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Liraglutide Success Shown Dependent on Early Weight Loss

Patients who responded to medication had greater improvement in cardiometabolic risk factors.

Results from two separate SCALE trials were presented at the World Diabetes Congress with evidence supporting the efficacy of liraglutide. Obesity has been long understood to be a significant risk factor for the development of type 2 diabetes.

In the first study, SCALE Obesity and Prediabetes, researchers investigated the effects of liraglutide 3.0 mg, as adjunct to diet and exercise, on weight loss. The study is a randomized, double-blind and placebo-controlled 56-week study. The trial recruited 3,731 adults who had to have a BMI greater than or equal to 27 kg/m2 with greater than or equal to 1 comorbidity OR BMI greater than 30 kg/m2. The participants averaged 45.1 years, 78.5% female, body weight 106.2 kg, BMI 38.3 kg/m2, and 61.2% with prediabetes. Participants were randomized into two groups in a 2:1 ratio with one group receiving liraglutide 3.0 mg subcutaneously once daily or placebo. All adults were recommended a 500 kcal/day deficit diet and an exercise program. Of the groups, 71.9% on liraglutide and 64.4% on placebo completed the 56-week study.

Results of the SCALE Obesity and Prediabetes study shows that at the end of week 56, those on liraglutide lost significantly more weight than those on placebo and reduced the risk of developing diabetes. The liraglutide group (n=2432) lost an average of 8.0% (8.4 kg) body weight compared to 2.6% (2.8 kg) on placebo (n=1220) (P<0.0001). Of those who were prediabetic at screening, more individuals had reverted normoglycemia on liraglutide (69.7%) than on placebo (32.1%) (P<0.0001). Of those who were normoglycemic at screening, less individuals had progressed to prediabetes on liraglutide (6.9%) than on placebo (19.9%) (P<0.0001). The results of the study showed that liraglutide is superior to placebo as an adjunct to diet and exercise.

The second study, SCALE Diabetes, investigated the efficacy and safety of liraglutide for weight management. The study looked at adults who are overweight or obese and have type 2 diabetes. The study is a randomized, double-blind, and placebo-controlled 56-week study. There were 846 participants who were randomized into 3 groups: liraglutide 3.0 mg subcutaneous once daily, liraglutide 1.8 mg subcutaneous once daily, or placebo in a 2:1:1 ratio, respectively. The participants must have a BMI of 27.0 or greater, older than 18 years old, taking 0 to 3 oral hypoglycemic agents with stable body weight, and A1c level between 7% to 10%. All adults were recommended a 500 kcal/day deficit diet and an exercise program.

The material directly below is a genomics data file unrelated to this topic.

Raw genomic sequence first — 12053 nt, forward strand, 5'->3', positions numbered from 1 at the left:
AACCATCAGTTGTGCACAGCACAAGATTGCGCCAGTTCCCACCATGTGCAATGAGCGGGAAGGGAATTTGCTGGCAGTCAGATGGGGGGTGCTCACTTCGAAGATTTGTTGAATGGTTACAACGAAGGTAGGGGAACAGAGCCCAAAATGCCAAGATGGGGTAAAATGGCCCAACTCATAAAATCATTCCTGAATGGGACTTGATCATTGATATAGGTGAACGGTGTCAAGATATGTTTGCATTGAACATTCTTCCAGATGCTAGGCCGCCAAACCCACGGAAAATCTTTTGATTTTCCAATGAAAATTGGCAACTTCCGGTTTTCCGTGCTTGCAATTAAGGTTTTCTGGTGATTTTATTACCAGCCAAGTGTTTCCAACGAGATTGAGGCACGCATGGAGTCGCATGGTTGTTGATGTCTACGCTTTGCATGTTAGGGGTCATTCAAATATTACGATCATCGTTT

The results of SCALE Diabetes shows that at the end of week 56, liraglutide 3.0 mg had greater efficacy in weight loss and higher weight percentage loss than liraglutide 1.8 mg and placebo. The average weight loss at week 56 was 6% with liraglutide 3.0 mg, 4.7% with liraglutide 1.8 mg, and 2% with placebo. In those with weight loss of greater than 5%, liraglutide 3.0 mg (54.3%) had greater success than liraglutide 1.8 mg (40.4%) and placebo (21.4%). This study reflects the same results found in SCALE Obesity and Prediabetes.

When analyzing data from both trials, the data showed that 93.4% of early nonresponders will not achieve weight loss of 10% at the end of 56 weeks. Those who responded early to liraglutide saw greater improvement in cardiometabolic risk factors versus early nonresponders. The results from these studies show that obese patients who need to lose weight should use liraglutide for 16 weeks and continue liraglutide therapy if they show a response of greater than 5% weight loss at the end of 16 weeks.

Liraglutide can be used as therapy for patients who need to lose weight. This gives patients and physicians more options if one treatment plan is not working to achieve the patient’s weight loss goals.

Practice Pearls:

  • Adults who achieve at least 5% weight loss after 16 weeks of liraglutide therapy are more likely to achieve greater than 10% weight loss at one year than those with less early weight reduction. Those who responded well to liraglutide showed greater improvement in cardiometabolic risk factors versus early non responders.
  • Sixty-nine percent of those with prediabetes at the start of the study had reverted to normoglycemia on liraglutide.

Pi-Sunyer, F. Xavier, et al. “PP05-4: Liraglutide 3.0 Mg Reduces the Prevalence of Prediabetes and Delays Onset of Type 2 Diabetes in Overweight and Obese Adults: Results from Scale Obesity and Prediabetes, a Randomized, Double-Blind and Placebo-Controlled 56-Week Trial.” (2014).

Davies, Melanie J., et al. “Efficacy of liraglutide for weight loss among patients with type 2 diabetes: The SCALE Diabetes Randomized Clinical Trial.” JAMA 314.7 (2015): 687-699.